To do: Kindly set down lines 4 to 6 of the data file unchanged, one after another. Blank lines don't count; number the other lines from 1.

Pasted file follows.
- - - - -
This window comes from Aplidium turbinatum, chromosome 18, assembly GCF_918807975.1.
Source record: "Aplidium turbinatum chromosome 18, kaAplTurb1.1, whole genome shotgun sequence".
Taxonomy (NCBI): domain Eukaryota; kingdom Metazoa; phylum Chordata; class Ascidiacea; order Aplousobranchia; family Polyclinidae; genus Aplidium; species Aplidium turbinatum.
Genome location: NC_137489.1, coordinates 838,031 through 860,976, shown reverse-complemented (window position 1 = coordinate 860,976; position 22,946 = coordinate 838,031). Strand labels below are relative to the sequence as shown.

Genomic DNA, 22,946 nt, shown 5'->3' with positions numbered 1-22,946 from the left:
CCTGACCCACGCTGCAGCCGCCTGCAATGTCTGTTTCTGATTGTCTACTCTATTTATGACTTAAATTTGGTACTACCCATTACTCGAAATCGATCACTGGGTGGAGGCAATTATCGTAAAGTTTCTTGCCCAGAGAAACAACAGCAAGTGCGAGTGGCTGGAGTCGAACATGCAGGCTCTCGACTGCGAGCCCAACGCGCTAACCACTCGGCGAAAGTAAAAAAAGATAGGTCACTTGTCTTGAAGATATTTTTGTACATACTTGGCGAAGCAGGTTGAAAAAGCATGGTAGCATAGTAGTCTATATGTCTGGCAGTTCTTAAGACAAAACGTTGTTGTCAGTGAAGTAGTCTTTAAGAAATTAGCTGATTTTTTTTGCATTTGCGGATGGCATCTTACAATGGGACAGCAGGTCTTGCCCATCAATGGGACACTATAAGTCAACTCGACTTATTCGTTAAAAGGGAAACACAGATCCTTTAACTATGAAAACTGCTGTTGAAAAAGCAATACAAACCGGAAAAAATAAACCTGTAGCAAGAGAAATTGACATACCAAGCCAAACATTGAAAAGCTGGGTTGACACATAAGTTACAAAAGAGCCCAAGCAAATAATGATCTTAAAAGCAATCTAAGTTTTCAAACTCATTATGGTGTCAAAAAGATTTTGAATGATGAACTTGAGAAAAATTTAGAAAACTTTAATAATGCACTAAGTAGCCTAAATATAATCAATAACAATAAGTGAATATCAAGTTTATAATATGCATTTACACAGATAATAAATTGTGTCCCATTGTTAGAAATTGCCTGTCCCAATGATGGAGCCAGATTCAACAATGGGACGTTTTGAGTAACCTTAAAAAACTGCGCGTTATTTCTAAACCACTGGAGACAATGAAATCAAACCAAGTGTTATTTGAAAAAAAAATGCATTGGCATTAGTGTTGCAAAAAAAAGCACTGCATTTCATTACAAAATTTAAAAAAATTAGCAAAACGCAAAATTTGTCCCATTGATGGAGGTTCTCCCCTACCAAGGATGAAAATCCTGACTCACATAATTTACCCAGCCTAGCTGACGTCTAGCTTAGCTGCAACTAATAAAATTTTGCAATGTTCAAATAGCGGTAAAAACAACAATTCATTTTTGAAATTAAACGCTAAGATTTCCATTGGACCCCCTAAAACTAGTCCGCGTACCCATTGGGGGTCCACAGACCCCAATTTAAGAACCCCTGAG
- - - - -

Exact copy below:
Genome location: NC_137489.1, coordinates 838,031 through 860,976, shown reverse-complemented (window position 1 = coordinate 860,976; position 22,946 = coordinate 838,031). Strand labels below are relative to the sequence as shown.

Genomic DNA, 22,946 nt, shown 5'->3' with positions numbered 1-22,946 from the left:
CCTGACCCACGCTGCAGCCGCCTGCAATGTCTGTTTCTGATTGTCTACTCTATTTATGACTTAAATTTGGTACTACCCATTACTCGAAATCGATCACTGGGTGGAGGCAATTATCGTAAAGTTTCTTGCCCAGAGAAACAACAGCAAGTGCGAGTGGCTGGAGTCGAACATGCAGGCTCTCGACTGCGAGCCCAACGCGCTAACCACTCGGCGAAAGTAAAAAAAGATAGGTCACTTGTCTTGAAGATATTTTTGTACATACTTGGCGAAGCAGGTTGAAAAAGCATGGTAGCATAGTAGTCTATATGTCTGGCAGTTCTTAAGACAAAACGTTGTTGTCAGTGAAGTAGTCTTTAAGAAATTAGCTGATTTTTTTTGCATTTGCGGATGGCATCTTACAATGGGACAGCAGGTCTTGCCCATCAATGGGACACTATAAGTCAACTCGACTTATTCGTTAAAAGGGAAACACAGATCCTTTAACTATGAAAACTGCTGTTGAAAAAGCAATACAAACCGGAAAAAATAAACCTGTAGCAAGAGAAATTGACATACCAAGCCAAACATTGAAAAGCTGGGTTGACACATAAGTTACAAAAGAGCCCAAGCAAATAATGATCTTAAAAGCAATCTAAGTTTTCAAACTCATTATGGTGTCAAAAAGATTTTGAATGATGAACTTGAGAAAAATTTAGAAAACTTTAATAATGCACTAAGTAGCCTAAATATAATCAATAACAATAAGTGAATATCAAGTTTATAATATGCATTTACACAGATAATAAATTGTGTCCCATTGTTAGAAATTGCCTGTCCCAATGATGGAGCCAGATTCAACAATGGGACGTTTTGAGTAACCTTAAAAAACTGCGCGTTATTTCTAAACCACTGGAGACAATGAAATCAAACCAAGTGTTATTTGAAAAAAAAATGCATTGGCATTAGTGTTGCAAAAAAAAGCACTGCATTTCATTACAAAATTTAAAAAAATTAGCAAAACGCAAAATTTGTCCCATTGATGGAGGTTCTCCCCTACCAAGGATGAAAATCCTGACTCACATAATTTACCCAGCCTAGCTGACGTCTAGCTTAGCTGCAACTAATAAAATTTTGCAATGTTCAAATAGCGGTAAAAACAACAATTCATTTTTGAAATTAAACGCTAAGATTTCCATTGGACCCCCTAAAACTAGTCCGCGTACCCATTGGGGGTCCACAGACCCCAATTTAAGAACCCCTGAG